State: 8 die in 4 days as drug overdoses spike

NEW CASTLE — Eight people have died from suspected overdoses in a four-day span across the state, causing the Delaware Department of Health and Social Services leader to urge users to seek treatment and carry the overdose-reversing medication naloxone.

Health and Social Services Secretary Dr. Kara Odom Walker, a board-certified family physician, Tuesday alerted the public to the wave of deaths.

“The eight deaths beginning last Friday have doubled the total number of deaths from suspected overdoses this month,” she said. “These deaths have happened in all three counties, to men and women, and to people in their 20s to those in their 50s. This horrific toll shows that no one in active use is immune from the risk of death in our state.”

As of Monday, the Division of Forensic Science had reported 16 deaths from suspected overdoses in Delaware this month. Since the start of the year, the total number of deaths from suspected overdoses reported by was 167.

Elizabeth Romero, director of DHSS’s Division of Substance Abuse and Mental Health, encouraged individuals in active substance use in Delaware to see a medical provider immediately, ask police or other first responders for help, or to call DHSS’ 24/7 Crisis Services Hotline to be connected to trained crisis professionals who can discuss treatment options.

“If you are in active use, we urge you to seek treatment immediately,” Romero said. “If you continue to use substances, have the overdose-reversing medication naloxone with you because the risk for death is increased. Our first priority is to reduce harm and save lives.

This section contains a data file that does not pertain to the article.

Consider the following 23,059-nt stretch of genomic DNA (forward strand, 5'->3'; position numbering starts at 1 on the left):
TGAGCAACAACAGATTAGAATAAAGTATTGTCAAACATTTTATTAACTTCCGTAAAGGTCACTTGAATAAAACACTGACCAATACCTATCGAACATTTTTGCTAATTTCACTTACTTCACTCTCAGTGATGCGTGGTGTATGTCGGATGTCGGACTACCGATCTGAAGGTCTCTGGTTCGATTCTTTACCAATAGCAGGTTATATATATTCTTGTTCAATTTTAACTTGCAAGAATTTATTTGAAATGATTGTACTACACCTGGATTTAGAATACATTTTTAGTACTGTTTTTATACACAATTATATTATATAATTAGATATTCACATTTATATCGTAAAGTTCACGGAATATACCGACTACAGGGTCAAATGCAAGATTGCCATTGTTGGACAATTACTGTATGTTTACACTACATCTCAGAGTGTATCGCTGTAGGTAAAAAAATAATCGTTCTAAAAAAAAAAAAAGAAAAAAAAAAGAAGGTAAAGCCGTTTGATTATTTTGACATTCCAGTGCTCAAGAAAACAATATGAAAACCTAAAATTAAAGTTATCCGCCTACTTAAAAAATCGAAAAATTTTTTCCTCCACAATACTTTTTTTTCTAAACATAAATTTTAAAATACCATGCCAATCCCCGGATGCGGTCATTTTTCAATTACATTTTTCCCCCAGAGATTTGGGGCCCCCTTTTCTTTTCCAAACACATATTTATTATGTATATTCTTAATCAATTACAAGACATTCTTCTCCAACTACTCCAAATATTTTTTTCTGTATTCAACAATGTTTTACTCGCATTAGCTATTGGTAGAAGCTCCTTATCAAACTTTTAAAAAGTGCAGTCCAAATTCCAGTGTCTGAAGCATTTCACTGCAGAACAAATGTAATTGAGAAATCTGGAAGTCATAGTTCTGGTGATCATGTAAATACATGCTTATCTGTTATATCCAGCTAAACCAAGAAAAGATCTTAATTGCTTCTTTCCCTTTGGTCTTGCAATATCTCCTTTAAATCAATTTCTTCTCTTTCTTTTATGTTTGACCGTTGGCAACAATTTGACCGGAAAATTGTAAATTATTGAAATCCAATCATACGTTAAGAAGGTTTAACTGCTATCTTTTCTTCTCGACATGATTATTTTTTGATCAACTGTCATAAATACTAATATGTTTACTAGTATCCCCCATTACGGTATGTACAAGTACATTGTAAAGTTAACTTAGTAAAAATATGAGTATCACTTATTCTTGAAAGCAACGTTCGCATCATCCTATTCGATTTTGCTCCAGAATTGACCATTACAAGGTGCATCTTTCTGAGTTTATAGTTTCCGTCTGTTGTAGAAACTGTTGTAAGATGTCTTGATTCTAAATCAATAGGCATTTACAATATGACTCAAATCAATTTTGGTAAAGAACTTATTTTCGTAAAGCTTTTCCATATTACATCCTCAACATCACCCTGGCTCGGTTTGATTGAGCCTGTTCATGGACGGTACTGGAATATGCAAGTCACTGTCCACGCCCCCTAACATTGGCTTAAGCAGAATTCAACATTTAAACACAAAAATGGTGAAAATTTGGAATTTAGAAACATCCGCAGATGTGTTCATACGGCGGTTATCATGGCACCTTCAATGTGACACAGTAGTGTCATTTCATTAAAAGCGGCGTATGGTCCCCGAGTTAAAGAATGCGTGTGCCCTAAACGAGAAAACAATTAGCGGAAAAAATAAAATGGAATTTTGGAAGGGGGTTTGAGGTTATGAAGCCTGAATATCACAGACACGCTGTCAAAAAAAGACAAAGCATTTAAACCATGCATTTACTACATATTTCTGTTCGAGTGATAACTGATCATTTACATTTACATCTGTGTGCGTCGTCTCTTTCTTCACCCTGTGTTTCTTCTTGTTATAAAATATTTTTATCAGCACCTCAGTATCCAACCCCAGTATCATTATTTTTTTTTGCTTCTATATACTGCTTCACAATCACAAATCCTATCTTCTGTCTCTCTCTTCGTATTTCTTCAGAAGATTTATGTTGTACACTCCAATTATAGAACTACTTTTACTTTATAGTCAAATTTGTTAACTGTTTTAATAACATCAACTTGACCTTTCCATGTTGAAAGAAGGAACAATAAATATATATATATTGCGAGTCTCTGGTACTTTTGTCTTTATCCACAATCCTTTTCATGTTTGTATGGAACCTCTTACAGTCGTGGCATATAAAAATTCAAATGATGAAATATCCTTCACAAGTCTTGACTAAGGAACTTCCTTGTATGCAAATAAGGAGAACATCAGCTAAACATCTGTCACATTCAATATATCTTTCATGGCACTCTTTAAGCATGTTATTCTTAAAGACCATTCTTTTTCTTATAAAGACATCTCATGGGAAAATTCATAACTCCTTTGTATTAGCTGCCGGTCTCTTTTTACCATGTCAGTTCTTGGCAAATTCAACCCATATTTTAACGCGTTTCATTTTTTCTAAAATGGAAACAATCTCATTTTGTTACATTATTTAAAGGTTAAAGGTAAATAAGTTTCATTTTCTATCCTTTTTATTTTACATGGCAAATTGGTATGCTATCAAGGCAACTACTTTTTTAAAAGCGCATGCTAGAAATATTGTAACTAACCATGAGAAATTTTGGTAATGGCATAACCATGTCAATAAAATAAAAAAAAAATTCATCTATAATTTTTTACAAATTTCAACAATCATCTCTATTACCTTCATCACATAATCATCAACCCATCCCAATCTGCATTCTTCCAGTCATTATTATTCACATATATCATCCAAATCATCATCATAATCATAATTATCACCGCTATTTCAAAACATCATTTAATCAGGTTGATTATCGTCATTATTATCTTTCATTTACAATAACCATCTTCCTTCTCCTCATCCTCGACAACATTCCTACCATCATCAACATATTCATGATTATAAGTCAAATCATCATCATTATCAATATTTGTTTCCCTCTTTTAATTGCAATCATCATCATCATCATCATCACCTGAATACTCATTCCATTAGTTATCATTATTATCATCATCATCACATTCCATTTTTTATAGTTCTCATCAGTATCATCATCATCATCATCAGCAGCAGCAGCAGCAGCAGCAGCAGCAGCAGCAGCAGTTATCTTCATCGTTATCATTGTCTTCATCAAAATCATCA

“From there, we can connect people to the treatment options that will work best for them.”

In New Castle County, the 24/7 Crisis Services Hotline number is 1-800-652-2929.

In Kent and Sussex counties, the number is 1-800-345-6785. Individuals and families also can visit, to find addiction treatment and recovery services in Delaware or nearby states.

Naloxone is available at many Delaware pharmacies without a prescription, or by attending community trainings through Brandywine Counseling and Community Services. The next community training is at 6 p.m. Aug. 27 at Abundant Life Christian Church, 28714 Seaford Road in Laurel.

As part of International Overdose Awareness Day on Aug. 29, atTAcK addiction will provide community naloxone training at 6:30 p.m. at Recovery Centers of America at Delaware, 2383 Limestone Road in Wilmington.

If individuals see someone overdosing, they should call 911, DHSS said. Under Delaware’s 911/Good Samaritan Law, people who call 911 to report an overdose and the person in medical distress cannot be arrested for low-level drug crimes.

If a user has ingested fentanyl or a drug laced with fentanyl, DHSS said, time is critical because the powerful opioid quickly affects the central nervous system and the brain. Users often have trouble breathing or can stop breathing as the drug sedates them.

In 2017, about 61 percent of the overdose deaths in Delaware involved fentanyl and 40 percent involved heroin. In many overdose deaths, multiple substances are found in a person’s system during toxicology screens.

Naloxone, the overdose-reversing medication carried in Delaware by community members, paramedics, some police officers and other first responders, can be administered in overdoses involving opioids – fentanyl, heroin or opioid painkillers.

Because fentanyl is more potent than heroin or opioid painkillers, multiple doses of naloxone may be needed to reverse an overdose.

In 2017, Delaware paramedics and police officers administered naloxone 2,714 times in suspected overdose situations to a total of 1,906 patients.

Overdose deaths continue to increase in Delaware. In 2017, 345 people died from overdoses, up 12 percent from the 308 people who died in 2016, according to the Division of Forensic Science.


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